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Pitot tube

[pee-toh, pee-toh] /ˈpi toʊ, piˈtoʊ/
noun
1.
(often lowercase) an instrument for measuring fluid velocity, consisting of a narrow tube, one end of which is open and faces upstream, the other end being connected to a manometer.
Origin
1880-1885
1880-85; named after Henri Pitot (1695-1771), French physicist, who invented it
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Based on the Random House Dictionary, © Random House, Inc. 2014.
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British Dictionary definitions for pitot-tube

Pitot tube

/ˈpiːtəʊ/
noun
1.
a small tube placed in a fluid with its open end upstream and the other end connected to a manometer. It measures the total pressure of the fluid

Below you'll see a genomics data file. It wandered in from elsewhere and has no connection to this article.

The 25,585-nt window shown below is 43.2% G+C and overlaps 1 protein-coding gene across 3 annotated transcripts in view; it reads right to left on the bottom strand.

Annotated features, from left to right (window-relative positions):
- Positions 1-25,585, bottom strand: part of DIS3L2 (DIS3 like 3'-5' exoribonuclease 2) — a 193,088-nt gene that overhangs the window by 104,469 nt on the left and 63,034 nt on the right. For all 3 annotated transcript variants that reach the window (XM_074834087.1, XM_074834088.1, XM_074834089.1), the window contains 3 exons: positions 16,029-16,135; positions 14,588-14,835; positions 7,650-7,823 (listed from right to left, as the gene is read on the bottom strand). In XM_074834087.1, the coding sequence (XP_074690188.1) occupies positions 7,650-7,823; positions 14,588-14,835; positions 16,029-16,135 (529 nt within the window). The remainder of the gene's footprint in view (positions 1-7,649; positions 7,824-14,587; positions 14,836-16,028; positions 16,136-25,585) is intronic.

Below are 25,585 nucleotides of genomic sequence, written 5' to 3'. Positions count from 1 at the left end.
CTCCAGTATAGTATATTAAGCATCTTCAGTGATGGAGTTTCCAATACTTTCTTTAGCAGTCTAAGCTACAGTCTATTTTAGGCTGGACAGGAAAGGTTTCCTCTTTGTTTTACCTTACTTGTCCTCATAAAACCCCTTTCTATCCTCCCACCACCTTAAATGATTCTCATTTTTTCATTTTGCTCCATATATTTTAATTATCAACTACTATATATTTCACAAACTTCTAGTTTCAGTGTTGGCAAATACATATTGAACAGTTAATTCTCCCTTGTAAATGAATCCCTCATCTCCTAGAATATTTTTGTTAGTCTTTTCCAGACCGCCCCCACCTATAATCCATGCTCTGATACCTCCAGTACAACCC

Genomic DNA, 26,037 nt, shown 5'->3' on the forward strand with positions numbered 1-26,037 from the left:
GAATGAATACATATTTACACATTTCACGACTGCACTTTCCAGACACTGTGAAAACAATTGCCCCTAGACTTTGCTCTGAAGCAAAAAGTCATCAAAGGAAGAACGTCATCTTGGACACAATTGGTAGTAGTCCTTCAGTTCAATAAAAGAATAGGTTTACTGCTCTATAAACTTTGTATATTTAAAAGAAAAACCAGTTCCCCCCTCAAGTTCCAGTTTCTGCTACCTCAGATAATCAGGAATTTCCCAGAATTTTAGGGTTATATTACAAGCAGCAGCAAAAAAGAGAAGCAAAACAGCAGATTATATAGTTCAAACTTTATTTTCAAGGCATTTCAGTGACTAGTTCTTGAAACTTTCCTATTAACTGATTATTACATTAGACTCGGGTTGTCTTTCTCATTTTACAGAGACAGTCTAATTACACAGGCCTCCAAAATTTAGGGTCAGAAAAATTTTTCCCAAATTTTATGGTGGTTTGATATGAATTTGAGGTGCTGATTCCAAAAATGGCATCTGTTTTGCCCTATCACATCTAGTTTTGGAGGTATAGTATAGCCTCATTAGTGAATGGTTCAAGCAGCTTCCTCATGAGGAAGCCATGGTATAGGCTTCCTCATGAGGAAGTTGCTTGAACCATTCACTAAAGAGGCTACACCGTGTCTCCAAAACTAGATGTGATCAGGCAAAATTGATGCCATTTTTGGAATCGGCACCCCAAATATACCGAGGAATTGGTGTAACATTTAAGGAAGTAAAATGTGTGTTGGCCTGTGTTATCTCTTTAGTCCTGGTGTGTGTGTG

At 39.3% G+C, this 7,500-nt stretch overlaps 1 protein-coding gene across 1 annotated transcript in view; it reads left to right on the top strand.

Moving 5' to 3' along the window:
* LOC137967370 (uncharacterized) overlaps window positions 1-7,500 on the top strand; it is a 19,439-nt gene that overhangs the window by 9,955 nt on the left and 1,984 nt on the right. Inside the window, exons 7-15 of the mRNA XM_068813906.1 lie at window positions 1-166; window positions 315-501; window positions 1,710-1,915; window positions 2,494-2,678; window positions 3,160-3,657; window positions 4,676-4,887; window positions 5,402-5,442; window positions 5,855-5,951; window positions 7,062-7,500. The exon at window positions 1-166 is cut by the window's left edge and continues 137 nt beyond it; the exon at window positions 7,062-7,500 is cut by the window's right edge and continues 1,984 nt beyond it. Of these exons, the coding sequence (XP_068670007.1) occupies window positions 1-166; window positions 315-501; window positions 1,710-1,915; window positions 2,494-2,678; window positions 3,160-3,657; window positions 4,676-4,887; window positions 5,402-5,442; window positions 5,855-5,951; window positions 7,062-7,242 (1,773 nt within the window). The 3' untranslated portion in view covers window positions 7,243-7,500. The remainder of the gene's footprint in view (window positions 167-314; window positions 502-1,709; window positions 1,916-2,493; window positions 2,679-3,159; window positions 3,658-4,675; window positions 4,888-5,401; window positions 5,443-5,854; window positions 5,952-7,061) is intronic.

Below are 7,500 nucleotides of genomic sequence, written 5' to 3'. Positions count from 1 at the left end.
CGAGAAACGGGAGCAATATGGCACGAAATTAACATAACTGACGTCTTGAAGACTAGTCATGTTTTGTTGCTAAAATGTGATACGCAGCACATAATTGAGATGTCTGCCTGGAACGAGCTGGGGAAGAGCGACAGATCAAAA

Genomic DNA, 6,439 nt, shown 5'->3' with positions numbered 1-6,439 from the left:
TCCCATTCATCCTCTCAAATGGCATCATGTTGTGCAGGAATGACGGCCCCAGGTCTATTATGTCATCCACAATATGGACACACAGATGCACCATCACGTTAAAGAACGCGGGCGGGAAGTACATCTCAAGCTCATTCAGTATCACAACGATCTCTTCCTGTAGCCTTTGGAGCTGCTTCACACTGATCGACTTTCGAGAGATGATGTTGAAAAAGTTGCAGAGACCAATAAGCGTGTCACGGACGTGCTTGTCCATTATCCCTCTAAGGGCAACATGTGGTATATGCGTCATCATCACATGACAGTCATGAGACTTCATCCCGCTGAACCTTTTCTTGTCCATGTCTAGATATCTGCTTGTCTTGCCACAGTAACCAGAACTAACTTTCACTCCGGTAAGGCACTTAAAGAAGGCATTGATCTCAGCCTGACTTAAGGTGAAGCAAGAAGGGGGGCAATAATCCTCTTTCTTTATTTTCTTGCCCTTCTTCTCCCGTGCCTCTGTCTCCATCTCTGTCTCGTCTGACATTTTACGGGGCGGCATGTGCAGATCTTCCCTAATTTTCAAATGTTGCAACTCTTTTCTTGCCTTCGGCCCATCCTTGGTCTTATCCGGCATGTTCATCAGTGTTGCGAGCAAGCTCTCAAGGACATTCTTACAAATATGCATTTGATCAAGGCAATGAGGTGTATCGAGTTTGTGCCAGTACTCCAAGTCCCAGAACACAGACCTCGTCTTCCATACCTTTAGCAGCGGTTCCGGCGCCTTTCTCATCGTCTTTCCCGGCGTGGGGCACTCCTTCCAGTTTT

2.
short for Pitot-static tube, esp one fitted to an aircraft
Word Origin
C18: named after its inventor, Henri Pitot (1695–1771), French physicist
Collins English Dictionary - Complete & Unabridged 2012 Digital Edition
© William Collins Sons & Co. Ltd. 1979, 1986 © HarperCollins
Publishers 1998, 2000, 2003, 2005, 2006, 2007, 2009, 2012
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